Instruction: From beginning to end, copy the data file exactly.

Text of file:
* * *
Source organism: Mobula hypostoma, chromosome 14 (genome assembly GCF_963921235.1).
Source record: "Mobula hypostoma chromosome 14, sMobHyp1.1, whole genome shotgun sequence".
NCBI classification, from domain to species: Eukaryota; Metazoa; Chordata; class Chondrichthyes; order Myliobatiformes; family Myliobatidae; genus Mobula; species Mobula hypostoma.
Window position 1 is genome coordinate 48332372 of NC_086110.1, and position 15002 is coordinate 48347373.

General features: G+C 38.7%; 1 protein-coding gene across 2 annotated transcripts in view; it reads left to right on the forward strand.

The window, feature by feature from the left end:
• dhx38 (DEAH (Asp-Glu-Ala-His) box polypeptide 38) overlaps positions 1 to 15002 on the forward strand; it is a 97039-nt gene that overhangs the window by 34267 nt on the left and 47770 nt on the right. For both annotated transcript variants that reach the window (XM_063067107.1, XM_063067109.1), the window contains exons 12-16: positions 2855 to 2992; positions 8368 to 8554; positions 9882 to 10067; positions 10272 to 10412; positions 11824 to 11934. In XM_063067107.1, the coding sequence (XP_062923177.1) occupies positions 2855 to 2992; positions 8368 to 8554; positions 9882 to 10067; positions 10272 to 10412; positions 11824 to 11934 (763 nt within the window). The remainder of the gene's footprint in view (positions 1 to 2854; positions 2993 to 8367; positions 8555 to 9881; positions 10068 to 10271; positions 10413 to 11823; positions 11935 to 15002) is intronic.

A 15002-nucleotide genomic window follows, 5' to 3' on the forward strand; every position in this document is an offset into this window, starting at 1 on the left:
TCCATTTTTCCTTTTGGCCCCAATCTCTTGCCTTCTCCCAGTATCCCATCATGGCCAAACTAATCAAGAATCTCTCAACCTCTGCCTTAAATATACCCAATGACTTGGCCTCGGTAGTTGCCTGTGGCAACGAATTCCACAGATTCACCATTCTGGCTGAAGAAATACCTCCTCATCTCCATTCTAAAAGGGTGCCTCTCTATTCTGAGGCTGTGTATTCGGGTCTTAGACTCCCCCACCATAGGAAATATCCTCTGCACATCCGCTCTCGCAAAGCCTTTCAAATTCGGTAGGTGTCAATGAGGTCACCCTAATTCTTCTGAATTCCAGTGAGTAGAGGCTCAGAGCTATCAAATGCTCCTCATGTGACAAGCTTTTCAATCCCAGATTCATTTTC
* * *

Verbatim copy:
Source organism: Mobula hypostoma, chromosome 14 (genome assembly GCF_963921235.1).
Source record: "Mobula hypostoma chromosome 14, sMobHyp1.1, whole genome shotgun sequence".
NCBI classification, from domain to species: Eukaryota; Metazoa; Chordata; class Chondrichthyes; order Myliobatiformes; family Myliobatidae; genus Mobula; species Mobula hypostoma.
Window position 1 is genome coordinate 48332372 of NC_086110.1, and position 15002 is coordinate 48347373.

General features: G+C 38.7%; 1 protein-coding gene across 2 annotated transcripts in view; it reads left to right on the forward strand.

The window, feature by feature from the left end:
• dhx38 (DEAH (Asp-Glu-Ala-His) box polypeptide 38) overlaps positions 1 to 15002 on the forward strand; it is a 97039-nt gene that overhangs the window by 34267 nt on the left and 47770 nt on the right. For both annotated transcript variants that reach the window (XM_063067107.1, XM_063067109.1), the window contains exons 12-16: positions 2855 to 2992; positions 8368 to 8554; positions 9882 to 10067; positions 10272 to 10412; positions 11824 to 11934. In XM_063067107.1, the coding sequence (XP_062923177.1) occupies positions 2855 to 2992; positions 8368 to 8554; positions 9882 to 10067; positions 10272 to 10412; positions 11824 to 11934 (763 nt within the window). The remainder of the gene's footprint in view (positions 1 to 2854; positions 2993 to 8367; positions 8555 to 9881; positions 10068 to 10271; positions 10413 to 11823; positions 11935 to 15002) is intronic.

A 15002-nucleotide genomic window follows, 5' to 3' on the forward strand; every position in this document is an offset into this window, starting at 1 on the left:
TCCATTTTTCCTTTTGGCCCCAATCTCTTGCCTTCTCCCAGTATCCCATCATGGCCAAACTAATCAAGAATCTCTCAACCTCTGCCTTAAATATACCCAATGACTTGGCCTCGGTAGTTGCCTGTGGCAACGAATTCCACAGATTCACCATTCTGGCTGAAGAAATACCTCCTCATCTCCATTCTAAAAGGGTGCCTCTCTATTCTGAGGCTGTGTATTCGGGTCTTAGACTCCCCCACCATAGGAAATATCCTCTGCACATCCGCTCTCGCAAAGCCTTTCAAATTCGGTAGGTGTCAATGAGGTCACCCTAATTCTTCTGAATTCCAGTGAGTAGAGGCTCAGAGCTATCAAATGCTCCTCATGTGACAAGCTTTTCAATCCCAGATTCATTTTC